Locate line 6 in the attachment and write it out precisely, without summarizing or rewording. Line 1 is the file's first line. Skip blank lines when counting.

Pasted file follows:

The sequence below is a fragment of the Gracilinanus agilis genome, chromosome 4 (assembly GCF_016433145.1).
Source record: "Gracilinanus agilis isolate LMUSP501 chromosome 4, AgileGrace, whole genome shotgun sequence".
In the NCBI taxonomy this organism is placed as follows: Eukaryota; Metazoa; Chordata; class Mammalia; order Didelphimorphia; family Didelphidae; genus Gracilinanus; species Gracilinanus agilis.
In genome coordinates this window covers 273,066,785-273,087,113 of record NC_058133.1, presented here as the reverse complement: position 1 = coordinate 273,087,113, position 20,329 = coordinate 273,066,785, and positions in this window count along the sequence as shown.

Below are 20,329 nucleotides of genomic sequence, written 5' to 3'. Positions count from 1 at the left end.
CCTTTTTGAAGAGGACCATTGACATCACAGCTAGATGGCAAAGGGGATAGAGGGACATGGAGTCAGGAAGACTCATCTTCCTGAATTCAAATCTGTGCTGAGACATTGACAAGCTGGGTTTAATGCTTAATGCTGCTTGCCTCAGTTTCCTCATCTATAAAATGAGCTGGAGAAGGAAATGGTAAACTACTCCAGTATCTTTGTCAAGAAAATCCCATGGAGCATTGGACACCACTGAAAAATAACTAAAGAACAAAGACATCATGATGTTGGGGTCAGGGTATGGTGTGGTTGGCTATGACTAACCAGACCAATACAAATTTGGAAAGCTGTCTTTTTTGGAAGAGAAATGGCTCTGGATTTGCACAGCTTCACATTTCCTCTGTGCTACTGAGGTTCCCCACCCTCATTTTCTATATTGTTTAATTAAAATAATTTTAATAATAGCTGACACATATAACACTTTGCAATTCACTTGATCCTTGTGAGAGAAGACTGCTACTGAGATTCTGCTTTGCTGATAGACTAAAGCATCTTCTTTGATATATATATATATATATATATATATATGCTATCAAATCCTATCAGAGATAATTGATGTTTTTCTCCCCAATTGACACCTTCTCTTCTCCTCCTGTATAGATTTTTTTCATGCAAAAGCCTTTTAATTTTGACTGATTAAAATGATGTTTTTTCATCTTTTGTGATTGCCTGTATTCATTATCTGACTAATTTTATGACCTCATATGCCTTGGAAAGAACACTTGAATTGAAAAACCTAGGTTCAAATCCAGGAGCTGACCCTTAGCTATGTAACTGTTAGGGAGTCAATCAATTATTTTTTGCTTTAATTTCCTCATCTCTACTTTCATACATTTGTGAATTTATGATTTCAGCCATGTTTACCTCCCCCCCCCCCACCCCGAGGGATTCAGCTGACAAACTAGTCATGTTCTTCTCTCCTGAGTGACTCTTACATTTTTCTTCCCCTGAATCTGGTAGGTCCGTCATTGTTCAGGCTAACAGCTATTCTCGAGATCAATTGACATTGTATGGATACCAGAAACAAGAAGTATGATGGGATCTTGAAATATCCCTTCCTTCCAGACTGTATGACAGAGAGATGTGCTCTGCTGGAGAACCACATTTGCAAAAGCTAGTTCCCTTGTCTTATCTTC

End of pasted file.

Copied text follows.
CCTTTTTGAAGAGGACCATTGACATCACAGCTAGATGGCAAAGGGGATAGAGGGACATGGAGTCAGGAAGACTCATCTTCCTGAATTCAAATCTGTGCTGAGACATTGACAAGCTGGGTTTAATGCTTAATGCTGCTTGCCTCAGTTTCCTCATCTATAAAATGAGCTGGAGAAGGAAATGGTAAACTACTCCAGTATCTTTGTCAAGAAAATCCCATGGAGCATTGGACACCACTGAAAAATAACTAAAGAACAAAGACATCATGATGTTGGGGTCAGGGTATGGTGTGGTTGGCTATGACTAACCAGACCAATACAAATTTGGAAAGCTGTCTTTTTTGGAAGAGAAATGGCTCTGGATTTGCACAGCTTCACATTTCCTCTGTGCTACTGAGGTTCCCCACCCTCATTTTCTATATTGTTTAATTAAAATAATTTTAATAATAGCTGACACATATAACACTTTGCAATTCACTTGATCCTTGTGAGAGAAGACTGCTACTGAGATTCTGCTTTGCTGATAGACTAAAGCATCTTCTTTGATATATATATATATATATATATATATATGCTATCAAATCCTATCAGAGATAATTGATGTTTTTCTCCCCAATTGACACCTTCTCTTCTCCTCCTGTATAGATTTTTTTCATGCAAAAGCCTTTTAATTTTGACTGATTAAAATGATGTTTTTTCATCTTTTGTGATTGCCTGTATTCATTATCTGACTAATTTTATGACCTCATATGCCTTGGAAAGAACACTTGAATTGAAAAACCTAGGTTCAAATCCAGGAGCTGACCCTTAGCTATGTAACTGTTAGGGAGTCAATCAATTATTTTTTGCTTTAATTTCCTCATCTCTACTTTCATACATTTGTGAATTTATGATTTCAGCCATGTTTACCTCCCCCCCCCCCACCCCGAGGGATTCAGCTGACAAACTAGTCATGTTCTTCTCTCCTGAGTGACTCTTACATTTTTCTTCCCCTGAATCTGGTAGGTCCGTCATTGTTCAGGCTAACAGCTATTCTCGAGATCAATTGACATTGTATGGATACCAGAAACAAGAAGTATGATGGGATCTTGAAATATCCCTTCCTTCCAGACTGTATGACAGAGAGATGTGCTCTGCTGGAGAACCACATTTGCAAAAGCTAGTTCCCTTGTCTTATCTTC